Hugh McQuaid photo
Hartford Superior Court (Hugh McQuaid photo)

A superior court judge declined to issue a temporary restraining order against the state Democratic Party and Gov. Dannel P. Malloy’s re-election campaign Monday after a hearing on a lawsuit filed by state Republicans. He also denied a motion to make state election regulators a party to the case.

Lawyers for state Republicans, Democrats, Malloy’s campaign and the State Elections Enforcement Commission crowded into a small courtroom in Hartford Monday for a hearing on an injunction filed last week by the Republican Party.

The party filed the lawsuit in response to a decision by Democrats to fund a pro-Malloy mail piece with money from its federal account, where the law permits state contractors to donate.

In a filing to federal regulators, SEEC has called the Democrats’ proposal to use federal funds in support Malloy a cynical attempt to circumvent state law. Republicans have sought to make the agency a party to their lawsuit. However, the state regulators resisted that motion Monday, arguing that they should decide the issue rather than the superior court.

“SEEC can not be a party in this case,” Deputy Attorney General Perry Zinn-Rowthorn told Judge Antonio Robaina. “It is the fair adjudicator of this complaint. If it were to participate, it would forever be tainted from ever fairly adjudicating this case.”

Sen. Len Fasano, a North Haven Republican who appeared in court with GOP lawyer Proloy K. Das, called SEEC’s position “mindboggling.” Fasano pointed to the regulators’ position in prior filings and advisory opinions, which have been critical of the Democrats’ position.

“Now, to sit there and bow out of the main dance, I’m very surprised,” Fasano told the court.

“The dance needs to happen over at the SEEC,” Zinn-Rowthorn said.

Republicans argued that it will be too late by the time the regulators take up the case. They asked Robaina to issue a temporary order, barring Democrats from spending money from their federal account on statewide races.

“We want a restraining order in place,” Das said. “We are less than two weeks away from an election. By delaying it, we continue to be further aggrieved.”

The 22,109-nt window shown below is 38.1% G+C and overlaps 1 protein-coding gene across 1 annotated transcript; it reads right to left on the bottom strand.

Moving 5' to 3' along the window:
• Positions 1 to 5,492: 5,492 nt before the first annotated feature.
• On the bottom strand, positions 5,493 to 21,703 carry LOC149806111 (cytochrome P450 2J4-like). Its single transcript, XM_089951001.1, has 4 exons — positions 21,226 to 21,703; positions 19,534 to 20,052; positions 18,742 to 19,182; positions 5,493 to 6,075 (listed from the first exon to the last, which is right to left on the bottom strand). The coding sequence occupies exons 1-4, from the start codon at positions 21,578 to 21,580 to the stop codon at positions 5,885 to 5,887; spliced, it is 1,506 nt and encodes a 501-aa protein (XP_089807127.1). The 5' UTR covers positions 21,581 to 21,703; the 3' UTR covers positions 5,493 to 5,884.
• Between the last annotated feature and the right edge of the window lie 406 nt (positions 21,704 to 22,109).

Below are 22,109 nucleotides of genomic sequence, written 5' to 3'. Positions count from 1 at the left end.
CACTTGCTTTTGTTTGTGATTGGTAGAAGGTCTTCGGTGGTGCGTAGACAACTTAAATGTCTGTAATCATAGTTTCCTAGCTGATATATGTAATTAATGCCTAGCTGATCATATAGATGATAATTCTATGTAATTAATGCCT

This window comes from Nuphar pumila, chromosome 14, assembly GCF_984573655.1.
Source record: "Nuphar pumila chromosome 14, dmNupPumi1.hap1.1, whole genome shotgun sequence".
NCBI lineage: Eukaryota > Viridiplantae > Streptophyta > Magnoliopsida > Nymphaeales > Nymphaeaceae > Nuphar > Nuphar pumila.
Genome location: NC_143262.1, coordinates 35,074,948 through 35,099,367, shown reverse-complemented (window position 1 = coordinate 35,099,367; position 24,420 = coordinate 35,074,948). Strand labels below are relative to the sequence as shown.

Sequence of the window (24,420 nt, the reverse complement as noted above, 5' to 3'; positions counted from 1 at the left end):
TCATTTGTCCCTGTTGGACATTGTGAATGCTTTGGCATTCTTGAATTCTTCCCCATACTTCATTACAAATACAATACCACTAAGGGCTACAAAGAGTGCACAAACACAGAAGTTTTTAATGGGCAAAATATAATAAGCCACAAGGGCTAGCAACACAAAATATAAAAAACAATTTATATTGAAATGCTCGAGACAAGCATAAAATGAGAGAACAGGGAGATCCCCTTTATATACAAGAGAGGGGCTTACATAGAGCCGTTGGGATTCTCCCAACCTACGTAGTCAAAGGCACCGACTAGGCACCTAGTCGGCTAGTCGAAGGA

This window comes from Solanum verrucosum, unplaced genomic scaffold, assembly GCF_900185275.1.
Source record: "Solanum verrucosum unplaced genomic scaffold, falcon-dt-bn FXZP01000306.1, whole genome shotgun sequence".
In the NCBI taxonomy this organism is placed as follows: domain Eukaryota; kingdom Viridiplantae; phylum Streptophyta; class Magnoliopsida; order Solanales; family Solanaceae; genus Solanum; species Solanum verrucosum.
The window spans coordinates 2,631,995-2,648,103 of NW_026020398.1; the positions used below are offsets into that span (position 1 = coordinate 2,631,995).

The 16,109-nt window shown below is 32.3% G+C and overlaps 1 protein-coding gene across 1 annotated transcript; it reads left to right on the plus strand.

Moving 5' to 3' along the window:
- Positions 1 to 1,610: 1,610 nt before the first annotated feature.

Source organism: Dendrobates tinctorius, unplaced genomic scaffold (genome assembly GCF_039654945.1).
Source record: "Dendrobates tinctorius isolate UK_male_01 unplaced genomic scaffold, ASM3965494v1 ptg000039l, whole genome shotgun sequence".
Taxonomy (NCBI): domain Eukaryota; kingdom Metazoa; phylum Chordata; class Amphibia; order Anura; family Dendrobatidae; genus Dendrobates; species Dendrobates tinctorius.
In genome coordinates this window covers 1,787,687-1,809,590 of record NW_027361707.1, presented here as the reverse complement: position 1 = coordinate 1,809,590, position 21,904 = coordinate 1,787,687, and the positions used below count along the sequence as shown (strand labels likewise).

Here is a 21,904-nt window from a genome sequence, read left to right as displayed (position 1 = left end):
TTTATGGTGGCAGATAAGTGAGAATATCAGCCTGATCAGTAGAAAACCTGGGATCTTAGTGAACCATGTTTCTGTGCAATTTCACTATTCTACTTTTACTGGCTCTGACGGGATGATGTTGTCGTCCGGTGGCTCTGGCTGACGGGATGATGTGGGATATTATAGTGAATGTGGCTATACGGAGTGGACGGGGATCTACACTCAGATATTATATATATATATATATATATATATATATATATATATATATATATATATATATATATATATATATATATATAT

Zinn-Rowthorn said the agency had significant concerns about the case, but also said that barring the Democrats from spending money during the election raised First Amendment issues. He said the regulators needed to decide the case through its own process.

“If that’s too slow for Mr. Das, that’s unfortunate,” he said.

David S. Golub, an attorney for the Democratic Party, accused the Republicans of making wild accusations.

“Judge, this is just crazy talk,” he said at one point Monday morning.

Golub argued that the Democrats were required to pay for the mailer with federal funds because it contained get-out-the-vote information. He said Republicans were attempting to overturn federal election law through “courthouse press rhetoric.”

Golub rejected Republicans’ assertion that state contractor donations were used to help pay for the pro-Malloy mailer. He said contributions from contractors are segregated from the rest of the federal account.

“I want everybody to hear this—the Malloy campaign and the Democratic Party did not use state contractor funds to send out the mailer,” he said.

At the end of the day, Robaina denied Republicans’ motion to make the SEEC a party to their complaint and declined to issue a temporary restraining order against the Democrats and Malloy’s campaign.

The case will continue on Thursday. Early in Monday’s hearing, Robaina asked whether lawyers from both sides could make their case in five minutes.

“Not unless they want to agree to an injunction,” Das said.

“Not unless they want to agree to dismiss,” William Bloss, an attorney for Malloy’s campaign, responded.